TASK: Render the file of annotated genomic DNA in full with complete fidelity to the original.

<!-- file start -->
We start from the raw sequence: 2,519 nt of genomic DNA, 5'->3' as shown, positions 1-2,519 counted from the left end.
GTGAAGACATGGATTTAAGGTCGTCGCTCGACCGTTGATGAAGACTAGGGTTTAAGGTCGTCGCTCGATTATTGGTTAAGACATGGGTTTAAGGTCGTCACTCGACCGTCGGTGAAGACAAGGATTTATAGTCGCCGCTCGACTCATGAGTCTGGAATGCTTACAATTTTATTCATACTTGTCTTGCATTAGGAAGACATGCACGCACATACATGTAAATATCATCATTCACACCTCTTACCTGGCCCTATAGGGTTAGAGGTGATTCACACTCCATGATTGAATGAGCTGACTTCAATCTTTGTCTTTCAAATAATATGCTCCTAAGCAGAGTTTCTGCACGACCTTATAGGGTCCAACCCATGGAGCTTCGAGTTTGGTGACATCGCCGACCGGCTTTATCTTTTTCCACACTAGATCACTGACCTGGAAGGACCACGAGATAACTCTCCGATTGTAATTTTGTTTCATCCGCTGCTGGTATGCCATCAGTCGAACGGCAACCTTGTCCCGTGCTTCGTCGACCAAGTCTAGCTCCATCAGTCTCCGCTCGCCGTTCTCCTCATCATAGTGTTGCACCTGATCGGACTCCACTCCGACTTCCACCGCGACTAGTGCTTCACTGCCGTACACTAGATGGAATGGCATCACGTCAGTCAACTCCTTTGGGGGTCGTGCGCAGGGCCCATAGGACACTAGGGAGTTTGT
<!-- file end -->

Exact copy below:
We start from the raw sequence: 2,519 nt of genomic DNA, 5'->3' as shown, positions 1-2,519 counted from the left end.
GTGAAGACATGGATTTAAGGTCGTCGCTCGACCGTTGATGAAGACTAGGGTTTAAGGTCGTCGCTCGATTATTGGTTAAGACATGGGTTTAAGGTCGTCACTCGACCGTCGGTGAAGACAAGGATTTATAGTCGCCGCTCGACTCATGAGTCTGGAATGCTTACAATTTTATTCATACTTGTCTTGCATTAGGAAGACATGCACGCACATACATGTAAATATCATCATTCACACCTCTTACCTGGCCCTATAGGGTTAGAGGTGATTCACACTCCATGATTGAATGAGCTGACTTCAATCTTTGTCTTTCAAATAATATGCTCCTAAGCAGAGTTTCTGCACGACCTTATAGGGTCCAACCCATGGAGCTTCGAGTTTGGTGACATCGCCGACCGGCTTTATCTTTTTCCACACTAGATCACTGACCTGGAAGGACCACGAGATAACTCTCCGATTGTAATTTTGTTTCATCCGCTGCTGGTATGCCATCAGTCGAACGGCAACCTTGTCCCGTGCTTCGTCGACCAAGTCTAGCTCCATCAGTCTCCGCTCGCCGTTCTCCTCATCATAGTGTTGCACCTGATCGGACTCCACTCCGACTTCCACCGCGACTAGTGCTTCACTGCCGTACACTAGATGGAATGGCATCACGTCAGTCAACTCCTTTGGGGGTCGTGCGCAGGGCCCATAGGACACTAGGGAGTTTGT